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 Home > News & Policies > September 2008

For Immediate Release
Office of the Press Secretary
September 15, 2008

President Bush and President Kufuor of Ghana Exchange Toasts
State Dining Room

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     Fact sheet Welcoming the President of the Republic of Ghana

8:02 P.M. EDT

PRESIDENT BUSH: Mr. President, and Mrs. Kufuor, and family members; members of the Cabinet, Mr. Vice President; members of Congress; distinguished guests: Thank you all for coming. Laura and I are really happy to host you tonight. And we're particularly happy to host President Kufuor and Mrs. Kufuor. After all, we were in their country last February, and it was a unbelievable visit -- in spite of my lousy dancing. (Laughter.) Mrs. Kufuor was my partner, and she can testify to my lousy dancing. (Laughter.)

President George W. Bush and President John Agyekum Kufuor of Ghana tip their glasses in a toast during a White House State Dinner Monday, Sept. 15, 2008, in honor of President Kufuor and Mrs. Theresa Kufuor. White House photo by Eric Draper The memories of the trip will always stay with us, Mr. President. It was a great experience. You're the President of a country of such great potential, and you're the President of a country of such wonderful people.

We really do want to -- I hope you relax tonight for this special evening. After dinner we'll go out to the Rose Garden for a -- interesting entertainment.

John and I will be joining the Ex-Presidents Club in a couple of months. (Laughter.) But I am confident we have left behind an enduring relationship between our two countries. We are -- we worked hard to help the people of Ghana. Because of his integrity and because of his leadership, I was confident in proposing the Millennium Challenge Account for the country of Ghana.

We're working hard to fight disease together. In this room are compassionate people who care deeply about the citizens of your country, John. And we want to thank you for your compassion and thank you for coming. We care deeply about the education of people all across the globe. John, you've helped your people build a thriving democracy, where the rule of law is respected. And as well, you've taken a leadership role on the continent of Africa.

I thank you for your wise counsel and your judgment on how the United States can work to promote peace. I really have greatly enjoyed serving with you in an historic era. I have confidence that the next Presidents of both our countries will be able to work together.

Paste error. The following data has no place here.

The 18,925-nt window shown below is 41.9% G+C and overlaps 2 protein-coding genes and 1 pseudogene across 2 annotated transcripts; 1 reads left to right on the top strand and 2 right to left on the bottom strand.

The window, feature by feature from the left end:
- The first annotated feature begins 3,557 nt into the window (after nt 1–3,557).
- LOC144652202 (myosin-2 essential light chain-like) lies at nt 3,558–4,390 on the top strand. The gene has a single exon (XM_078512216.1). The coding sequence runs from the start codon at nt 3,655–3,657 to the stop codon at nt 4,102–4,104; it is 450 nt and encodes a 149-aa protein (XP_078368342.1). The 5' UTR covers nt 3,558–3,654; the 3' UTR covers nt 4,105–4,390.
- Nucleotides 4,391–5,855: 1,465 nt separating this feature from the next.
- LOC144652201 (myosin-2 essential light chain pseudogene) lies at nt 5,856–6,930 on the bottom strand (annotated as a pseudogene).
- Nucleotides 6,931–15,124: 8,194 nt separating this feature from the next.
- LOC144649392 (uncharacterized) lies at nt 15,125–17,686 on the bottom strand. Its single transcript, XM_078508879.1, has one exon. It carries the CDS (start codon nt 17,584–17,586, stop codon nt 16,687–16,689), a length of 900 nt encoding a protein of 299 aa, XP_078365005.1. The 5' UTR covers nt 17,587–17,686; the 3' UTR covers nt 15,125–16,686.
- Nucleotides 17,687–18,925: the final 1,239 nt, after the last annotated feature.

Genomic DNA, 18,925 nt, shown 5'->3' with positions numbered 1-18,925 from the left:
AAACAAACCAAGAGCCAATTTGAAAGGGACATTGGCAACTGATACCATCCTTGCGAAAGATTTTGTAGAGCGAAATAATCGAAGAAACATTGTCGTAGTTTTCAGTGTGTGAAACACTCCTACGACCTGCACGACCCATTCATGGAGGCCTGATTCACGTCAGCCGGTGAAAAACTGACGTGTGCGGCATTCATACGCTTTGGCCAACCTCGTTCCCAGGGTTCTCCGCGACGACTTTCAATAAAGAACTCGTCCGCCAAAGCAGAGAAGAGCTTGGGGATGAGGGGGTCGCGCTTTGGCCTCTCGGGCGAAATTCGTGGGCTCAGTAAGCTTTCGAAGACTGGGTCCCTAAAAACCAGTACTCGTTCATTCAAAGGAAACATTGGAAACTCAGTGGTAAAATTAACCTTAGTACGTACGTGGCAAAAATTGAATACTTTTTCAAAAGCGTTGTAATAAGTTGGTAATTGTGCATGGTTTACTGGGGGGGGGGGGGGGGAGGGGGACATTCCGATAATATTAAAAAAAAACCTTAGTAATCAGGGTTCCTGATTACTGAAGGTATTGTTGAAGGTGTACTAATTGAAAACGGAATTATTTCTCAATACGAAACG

In the meantime, I offer you a toast. I wish you all the best in your retirement. I have loved being in your presence. And so, a toast to the President and his gracious wife, Theresa, and the people of Ghana.

(A toast is offered.)

PRESIDENT KUFUOR: Mr. President, and Mrs. Laura Bush; distinguished ladies and gentlemen. I think after two speeches today already, I shouldn't do a third one, especially in this atmosphere in which I feel so at home and so among friends. What is left for me to say is that, from my experience of this leader of the United States over the past seven and a half years, I'm forced to conclude that he's a great man, he's a strong man, a very compassionate man. And he's helped Africa in ways that perhaps would list him as perhaps the most supportive of the American Presidents Africa has had the opportunity to interact with. (Applause.)

Yes, we know he's going through some terrible angst, but perhaps it's to be expected of the leader of the most powerful nation in the world at this time of events for the globe. The world is in flux now. It's yet to stabilize, given the rapid changes happening all around us. And we are all engulfed in the spread of power -- the division of power among the continents. All the nations are moving forward and asserting themselves to share in power.

Until, say, about 20 years ago, the world was divided on bipolar basis -- two superpowers. Now, since then, the United States shot up as the uni-polar power. But so soon, even the United States must cede this place of power to the rest of the world. Other nations are coming up very fast. Geopolitics are changing very fast. And nature itself is also changing very fast.

If humanity would hold its place, it seems all of us might begin to share together -- to move together into the global village. And the movement should be on the backs of science and technology, in which the United States is still the leader.

We look up to the leadership of the United States to perhaps develop a new vision -- new vision for the global village, so it might help humanity as a whole to move into the village, to live by values that will be shared not on basis of might, but on basis of just helping humanity, letting everybody feel they are part of the show.

When you are a leader in such a situation, such a flux, naturally you suffer many knocks all over the place. And the perhaps highest quality expected of the leader is to stay the rough and tumble of the changes that must be faced. And I believe this leader is doing very well, in spite of the many challenges that engulf him now.

So I would resume my seat, wishing successful ending of his tenure of the United States President, and then also a very resourceful retirement. He's offered that -- to develop an institute in his tribal home of Texas, and that when I retire I would be welcome in that realm. I look forward to that. It would make two of us because we assumed office the same year, 2001, and we are retiring together again, same year, by end of this year. So perhaps we are two of a kind. (Laughter.)

I wish him very well and great success. Thank you very much. (Applause.)

Ladies and gentlemen, may I request that we all drink a toast to this great man.

(A toast is offered.)

END 8:11 P.M. EDT